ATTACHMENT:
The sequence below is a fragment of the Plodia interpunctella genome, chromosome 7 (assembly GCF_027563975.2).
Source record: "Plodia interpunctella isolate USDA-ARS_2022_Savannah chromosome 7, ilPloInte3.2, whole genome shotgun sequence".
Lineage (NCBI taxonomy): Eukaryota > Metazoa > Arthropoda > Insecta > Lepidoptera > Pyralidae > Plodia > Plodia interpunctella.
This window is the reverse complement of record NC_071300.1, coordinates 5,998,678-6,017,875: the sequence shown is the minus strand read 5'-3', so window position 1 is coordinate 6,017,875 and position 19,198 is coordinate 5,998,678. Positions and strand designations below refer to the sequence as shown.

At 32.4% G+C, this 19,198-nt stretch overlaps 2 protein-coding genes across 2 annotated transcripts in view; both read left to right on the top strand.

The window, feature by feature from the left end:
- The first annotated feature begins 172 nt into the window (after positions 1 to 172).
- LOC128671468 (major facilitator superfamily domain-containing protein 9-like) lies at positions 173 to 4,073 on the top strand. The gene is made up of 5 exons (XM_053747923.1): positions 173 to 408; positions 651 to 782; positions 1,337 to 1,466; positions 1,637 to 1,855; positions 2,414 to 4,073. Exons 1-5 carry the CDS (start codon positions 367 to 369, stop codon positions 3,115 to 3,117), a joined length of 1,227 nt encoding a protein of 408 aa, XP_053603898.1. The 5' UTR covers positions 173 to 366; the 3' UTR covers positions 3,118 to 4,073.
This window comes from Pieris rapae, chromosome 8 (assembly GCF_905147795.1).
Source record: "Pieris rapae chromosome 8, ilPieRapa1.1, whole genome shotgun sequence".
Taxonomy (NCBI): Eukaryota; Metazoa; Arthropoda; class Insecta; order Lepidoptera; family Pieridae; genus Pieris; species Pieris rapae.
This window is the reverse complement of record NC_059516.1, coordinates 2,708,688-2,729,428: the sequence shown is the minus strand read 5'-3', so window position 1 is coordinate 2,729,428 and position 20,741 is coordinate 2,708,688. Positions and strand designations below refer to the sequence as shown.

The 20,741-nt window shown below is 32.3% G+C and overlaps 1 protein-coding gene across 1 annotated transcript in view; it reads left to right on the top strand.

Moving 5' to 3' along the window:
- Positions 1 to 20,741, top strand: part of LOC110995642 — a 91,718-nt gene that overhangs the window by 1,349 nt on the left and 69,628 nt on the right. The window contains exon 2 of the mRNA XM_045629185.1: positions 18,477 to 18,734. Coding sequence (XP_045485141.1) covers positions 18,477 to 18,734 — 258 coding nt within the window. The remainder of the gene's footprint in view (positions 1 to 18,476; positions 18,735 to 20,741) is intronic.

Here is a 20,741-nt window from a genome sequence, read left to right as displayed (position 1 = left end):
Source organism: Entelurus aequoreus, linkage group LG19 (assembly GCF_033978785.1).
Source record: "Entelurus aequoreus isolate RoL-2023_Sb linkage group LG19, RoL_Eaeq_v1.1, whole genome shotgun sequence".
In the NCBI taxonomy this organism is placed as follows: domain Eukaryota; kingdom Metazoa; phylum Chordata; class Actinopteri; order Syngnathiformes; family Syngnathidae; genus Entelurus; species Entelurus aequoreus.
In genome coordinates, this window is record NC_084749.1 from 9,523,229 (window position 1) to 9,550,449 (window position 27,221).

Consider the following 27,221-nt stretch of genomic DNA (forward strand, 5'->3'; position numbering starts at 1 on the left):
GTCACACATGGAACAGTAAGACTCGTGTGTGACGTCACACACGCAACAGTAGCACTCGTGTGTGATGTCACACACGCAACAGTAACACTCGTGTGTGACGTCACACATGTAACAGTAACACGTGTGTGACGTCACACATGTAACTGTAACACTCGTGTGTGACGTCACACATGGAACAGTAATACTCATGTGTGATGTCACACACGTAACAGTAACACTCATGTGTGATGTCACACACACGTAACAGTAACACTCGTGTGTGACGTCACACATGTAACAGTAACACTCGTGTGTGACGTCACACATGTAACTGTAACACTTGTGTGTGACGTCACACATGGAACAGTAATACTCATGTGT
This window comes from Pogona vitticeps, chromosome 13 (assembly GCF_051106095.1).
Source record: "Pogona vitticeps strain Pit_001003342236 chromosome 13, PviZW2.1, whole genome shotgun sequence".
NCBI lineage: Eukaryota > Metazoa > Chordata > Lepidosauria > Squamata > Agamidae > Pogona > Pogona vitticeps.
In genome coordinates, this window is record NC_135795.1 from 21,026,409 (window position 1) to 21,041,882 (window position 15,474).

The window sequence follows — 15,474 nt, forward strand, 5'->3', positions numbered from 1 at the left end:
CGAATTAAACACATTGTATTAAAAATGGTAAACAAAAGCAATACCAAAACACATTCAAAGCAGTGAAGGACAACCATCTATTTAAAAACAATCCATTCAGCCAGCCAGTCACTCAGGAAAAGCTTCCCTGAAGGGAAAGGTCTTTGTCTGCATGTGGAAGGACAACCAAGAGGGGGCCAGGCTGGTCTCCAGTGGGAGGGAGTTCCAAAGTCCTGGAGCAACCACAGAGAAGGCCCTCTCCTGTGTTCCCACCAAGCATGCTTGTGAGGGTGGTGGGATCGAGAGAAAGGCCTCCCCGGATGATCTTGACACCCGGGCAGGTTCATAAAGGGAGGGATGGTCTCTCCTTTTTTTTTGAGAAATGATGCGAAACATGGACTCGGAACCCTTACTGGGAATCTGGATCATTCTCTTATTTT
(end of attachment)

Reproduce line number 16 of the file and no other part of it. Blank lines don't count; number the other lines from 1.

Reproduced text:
Here is a 20,741-nt window from a genome sequence, read left to right as displayed (position 1 = left end):